Obese children have higher stress hormone levels than normal-weight peers
Obese children naturally produce higher levels of a key stress hormone than their normal weight peers, according to new research accepted for publication in The Endocrine Society's Journal of Clinical Endocrinology & Metabolism.
The body produces the hormone cortisol when a person experiences stress. When a person faces frequent stress, cortisol and other stress hormones build up in the blood and, over time, can cause serious health problems. This study measured cortisol in scalp hair, which reflects long-term exposure and has been proposed to be a biomarker for stress. The study is the first to show obese children have chronically elevated levels of cortisol.
"We were surprised to find obese children, as young as age 8, already had elevated cortisol levels," said one of the study's authors, Erica van den Akker, MD, PhD, of Erasmus MC-Sophia Children's Hospital in Rotterdam, The Netherlands. "By analyzing children's scalp hair, we were able to confirm high cortisol levels persisted over time."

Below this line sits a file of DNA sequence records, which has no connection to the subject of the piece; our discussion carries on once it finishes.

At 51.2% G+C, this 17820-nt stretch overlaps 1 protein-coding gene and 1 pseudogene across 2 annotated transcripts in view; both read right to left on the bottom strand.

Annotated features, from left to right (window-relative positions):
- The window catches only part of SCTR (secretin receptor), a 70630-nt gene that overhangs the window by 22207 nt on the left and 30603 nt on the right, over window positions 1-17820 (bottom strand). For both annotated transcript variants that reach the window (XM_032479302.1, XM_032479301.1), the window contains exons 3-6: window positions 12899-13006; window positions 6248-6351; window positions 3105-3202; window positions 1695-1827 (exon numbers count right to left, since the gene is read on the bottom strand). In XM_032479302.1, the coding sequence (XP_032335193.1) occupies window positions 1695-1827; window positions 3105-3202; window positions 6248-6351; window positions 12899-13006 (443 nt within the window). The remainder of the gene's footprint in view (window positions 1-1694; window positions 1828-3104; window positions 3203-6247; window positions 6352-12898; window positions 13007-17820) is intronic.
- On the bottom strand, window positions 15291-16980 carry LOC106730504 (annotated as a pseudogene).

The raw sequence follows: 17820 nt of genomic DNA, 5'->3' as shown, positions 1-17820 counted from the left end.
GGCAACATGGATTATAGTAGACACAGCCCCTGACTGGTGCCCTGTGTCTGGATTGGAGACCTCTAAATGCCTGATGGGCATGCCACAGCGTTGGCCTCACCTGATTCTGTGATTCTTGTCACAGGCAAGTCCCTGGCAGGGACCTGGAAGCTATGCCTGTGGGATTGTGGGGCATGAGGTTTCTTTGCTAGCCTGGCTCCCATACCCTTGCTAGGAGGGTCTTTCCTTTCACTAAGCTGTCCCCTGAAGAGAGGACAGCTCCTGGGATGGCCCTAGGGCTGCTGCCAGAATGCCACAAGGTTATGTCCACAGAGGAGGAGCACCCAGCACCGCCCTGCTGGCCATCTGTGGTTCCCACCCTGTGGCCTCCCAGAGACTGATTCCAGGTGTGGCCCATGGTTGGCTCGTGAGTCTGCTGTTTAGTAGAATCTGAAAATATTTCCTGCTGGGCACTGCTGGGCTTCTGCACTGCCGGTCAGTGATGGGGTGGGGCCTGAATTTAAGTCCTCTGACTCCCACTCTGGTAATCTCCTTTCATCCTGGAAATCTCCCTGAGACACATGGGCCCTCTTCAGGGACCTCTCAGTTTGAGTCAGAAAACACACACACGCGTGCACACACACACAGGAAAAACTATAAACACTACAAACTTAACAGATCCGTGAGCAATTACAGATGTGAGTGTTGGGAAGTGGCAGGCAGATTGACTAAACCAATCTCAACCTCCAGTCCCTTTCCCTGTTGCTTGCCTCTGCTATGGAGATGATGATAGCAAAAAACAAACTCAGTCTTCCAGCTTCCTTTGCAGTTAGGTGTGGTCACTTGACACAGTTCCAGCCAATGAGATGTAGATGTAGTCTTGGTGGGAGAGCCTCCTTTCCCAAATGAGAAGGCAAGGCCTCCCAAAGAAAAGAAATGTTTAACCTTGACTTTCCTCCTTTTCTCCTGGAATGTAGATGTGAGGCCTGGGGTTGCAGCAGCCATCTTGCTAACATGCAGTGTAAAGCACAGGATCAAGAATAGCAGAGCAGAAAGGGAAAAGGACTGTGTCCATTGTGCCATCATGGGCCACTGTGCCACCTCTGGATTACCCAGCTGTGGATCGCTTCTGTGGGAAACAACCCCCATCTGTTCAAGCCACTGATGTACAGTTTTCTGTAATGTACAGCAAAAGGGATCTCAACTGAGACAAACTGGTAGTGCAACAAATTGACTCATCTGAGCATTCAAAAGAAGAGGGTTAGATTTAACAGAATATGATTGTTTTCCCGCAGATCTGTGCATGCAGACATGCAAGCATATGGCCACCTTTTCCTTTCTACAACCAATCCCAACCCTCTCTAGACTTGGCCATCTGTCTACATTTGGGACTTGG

The observational case-control study analyzed hair samples from 20 obese children and 20 normal weight children to measure long-term cortisol levels. Each group included 15 girls and 5 boys between the ages of 8 and 12.
Obese subjects had an average cortisol concentration of 25 pg/mg in their scalp hair, compared to an average concentration of 17 pg/mg in the normal weight group. The hormone concentrations found in hair reflect cortisol exposure over the course of about one month.
"Because this study took an observational approach, more research will determine the cause of this phenomenon," van den Akker said. "We do not know whether obese children actually experience more psychological stress or if their bodies handle stress hormones differently. Answering these key questions will improve our understanding of childhood obesity and may change the way we treat it."